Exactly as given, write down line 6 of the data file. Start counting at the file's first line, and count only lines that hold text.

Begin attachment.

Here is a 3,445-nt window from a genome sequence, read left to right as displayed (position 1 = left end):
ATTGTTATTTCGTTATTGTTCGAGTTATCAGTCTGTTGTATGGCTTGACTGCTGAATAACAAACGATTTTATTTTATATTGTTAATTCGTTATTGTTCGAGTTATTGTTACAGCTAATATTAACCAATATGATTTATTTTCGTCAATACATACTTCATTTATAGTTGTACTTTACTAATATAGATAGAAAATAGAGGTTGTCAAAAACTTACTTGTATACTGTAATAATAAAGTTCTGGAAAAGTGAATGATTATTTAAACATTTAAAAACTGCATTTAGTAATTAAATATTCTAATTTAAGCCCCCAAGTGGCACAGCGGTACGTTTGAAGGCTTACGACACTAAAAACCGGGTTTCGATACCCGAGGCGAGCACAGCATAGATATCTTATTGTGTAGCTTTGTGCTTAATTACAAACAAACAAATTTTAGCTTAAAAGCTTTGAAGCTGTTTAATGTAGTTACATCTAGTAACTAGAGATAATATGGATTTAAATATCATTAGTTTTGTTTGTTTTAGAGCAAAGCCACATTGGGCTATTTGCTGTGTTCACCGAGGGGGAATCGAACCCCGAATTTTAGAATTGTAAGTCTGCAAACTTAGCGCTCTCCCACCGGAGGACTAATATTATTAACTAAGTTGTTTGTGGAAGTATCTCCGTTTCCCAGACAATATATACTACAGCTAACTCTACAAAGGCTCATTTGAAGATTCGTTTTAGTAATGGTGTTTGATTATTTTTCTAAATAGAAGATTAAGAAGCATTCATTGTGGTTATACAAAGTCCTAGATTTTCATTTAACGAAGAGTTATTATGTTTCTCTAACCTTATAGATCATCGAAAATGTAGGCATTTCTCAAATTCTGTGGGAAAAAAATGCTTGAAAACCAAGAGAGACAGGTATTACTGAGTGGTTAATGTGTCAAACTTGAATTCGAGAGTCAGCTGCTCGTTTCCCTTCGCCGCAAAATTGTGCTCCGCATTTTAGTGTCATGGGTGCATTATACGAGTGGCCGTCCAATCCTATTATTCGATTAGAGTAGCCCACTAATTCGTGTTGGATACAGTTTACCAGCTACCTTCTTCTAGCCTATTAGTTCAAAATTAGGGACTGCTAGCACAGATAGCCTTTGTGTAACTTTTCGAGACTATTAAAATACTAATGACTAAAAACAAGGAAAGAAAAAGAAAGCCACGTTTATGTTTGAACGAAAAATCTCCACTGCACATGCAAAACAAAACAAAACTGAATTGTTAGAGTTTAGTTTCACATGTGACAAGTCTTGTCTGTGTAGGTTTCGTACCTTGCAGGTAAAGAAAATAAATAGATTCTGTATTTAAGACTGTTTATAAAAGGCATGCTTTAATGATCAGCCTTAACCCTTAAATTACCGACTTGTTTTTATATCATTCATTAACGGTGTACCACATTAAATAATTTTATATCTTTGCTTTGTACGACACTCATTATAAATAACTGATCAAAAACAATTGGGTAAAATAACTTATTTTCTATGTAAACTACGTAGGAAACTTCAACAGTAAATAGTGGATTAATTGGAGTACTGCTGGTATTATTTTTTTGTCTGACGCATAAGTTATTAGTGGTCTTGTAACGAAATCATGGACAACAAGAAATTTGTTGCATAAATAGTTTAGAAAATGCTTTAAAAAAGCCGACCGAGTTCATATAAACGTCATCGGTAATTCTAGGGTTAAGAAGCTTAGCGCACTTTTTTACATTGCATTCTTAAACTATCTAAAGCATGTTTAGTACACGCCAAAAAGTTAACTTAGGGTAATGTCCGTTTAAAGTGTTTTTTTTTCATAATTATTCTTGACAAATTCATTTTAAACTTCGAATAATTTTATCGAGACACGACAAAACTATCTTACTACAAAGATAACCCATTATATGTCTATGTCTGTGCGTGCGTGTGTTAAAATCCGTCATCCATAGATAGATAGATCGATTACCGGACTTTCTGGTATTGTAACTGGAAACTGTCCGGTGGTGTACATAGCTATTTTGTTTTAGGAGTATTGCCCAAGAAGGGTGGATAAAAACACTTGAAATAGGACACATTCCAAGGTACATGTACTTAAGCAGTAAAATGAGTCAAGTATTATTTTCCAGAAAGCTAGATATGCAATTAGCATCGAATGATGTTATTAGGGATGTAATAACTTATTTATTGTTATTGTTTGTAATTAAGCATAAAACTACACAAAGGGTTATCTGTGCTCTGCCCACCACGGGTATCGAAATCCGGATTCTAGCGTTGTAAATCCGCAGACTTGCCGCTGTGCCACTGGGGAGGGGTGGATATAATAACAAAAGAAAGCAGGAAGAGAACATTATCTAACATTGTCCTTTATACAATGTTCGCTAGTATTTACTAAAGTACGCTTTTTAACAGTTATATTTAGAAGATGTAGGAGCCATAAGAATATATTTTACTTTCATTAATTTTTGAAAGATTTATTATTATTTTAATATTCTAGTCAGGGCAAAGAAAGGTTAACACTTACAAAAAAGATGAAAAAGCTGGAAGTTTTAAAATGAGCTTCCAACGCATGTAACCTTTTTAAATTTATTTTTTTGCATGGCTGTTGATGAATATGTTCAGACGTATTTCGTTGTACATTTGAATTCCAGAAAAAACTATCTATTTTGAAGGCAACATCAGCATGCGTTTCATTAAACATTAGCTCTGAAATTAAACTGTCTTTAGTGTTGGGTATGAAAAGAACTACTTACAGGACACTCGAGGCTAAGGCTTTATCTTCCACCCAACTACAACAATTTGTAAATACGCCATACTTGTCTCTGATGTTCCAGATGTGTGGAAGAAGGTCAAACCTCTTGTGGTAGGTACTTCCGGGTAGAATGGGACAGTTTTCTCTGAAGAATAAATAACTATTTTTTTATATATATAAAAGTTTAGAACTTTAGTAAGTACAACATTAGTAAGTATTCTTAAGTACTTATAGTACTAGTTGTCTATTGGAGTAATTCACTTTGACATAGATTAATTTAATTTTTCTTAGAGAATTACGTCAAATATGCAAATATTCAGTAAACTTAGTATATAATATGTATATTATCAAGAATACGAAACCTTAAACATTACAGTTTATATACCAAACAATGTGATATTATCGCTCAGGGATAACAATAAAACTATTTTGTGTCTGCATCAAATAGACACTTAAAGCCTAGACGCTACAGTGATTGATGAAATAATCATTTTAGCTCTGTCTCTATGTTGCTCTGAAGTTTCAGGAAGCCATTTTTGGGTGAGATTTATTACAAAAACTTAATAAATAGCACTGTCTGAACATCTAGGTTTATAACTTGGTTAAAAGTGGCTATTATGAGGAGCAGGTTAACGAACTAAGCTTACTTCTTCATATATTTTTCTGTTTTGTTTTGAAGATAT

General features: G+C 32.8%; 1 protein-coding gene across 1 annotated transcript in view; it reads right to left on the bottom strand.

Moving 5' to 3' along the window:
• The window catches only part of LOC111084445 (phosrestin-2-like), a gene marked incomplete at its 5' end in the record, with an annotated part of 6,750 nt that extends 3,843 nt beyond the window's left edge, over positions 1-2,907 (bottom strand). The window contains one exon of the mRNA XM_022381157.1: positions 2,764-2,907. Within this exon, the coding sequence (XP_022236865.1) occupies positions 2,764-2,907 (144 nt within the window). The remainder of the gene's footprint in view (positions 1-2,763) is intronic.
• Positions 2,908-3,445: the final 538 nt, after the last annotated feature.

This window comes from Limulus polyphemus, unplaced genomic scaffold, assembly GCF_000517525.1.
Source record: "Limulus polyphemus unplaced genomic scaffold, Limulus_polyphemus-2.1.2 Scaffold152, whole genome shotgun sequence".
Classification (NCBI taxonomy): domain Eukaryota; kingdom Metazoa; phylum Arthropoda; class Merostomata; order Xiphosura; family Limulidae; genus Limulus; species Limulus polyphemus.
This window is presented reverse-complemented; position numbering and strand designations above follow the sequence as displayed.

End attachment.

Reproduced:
• Positions 2,908-3,445: the final 538 nt, after the last annotated feature.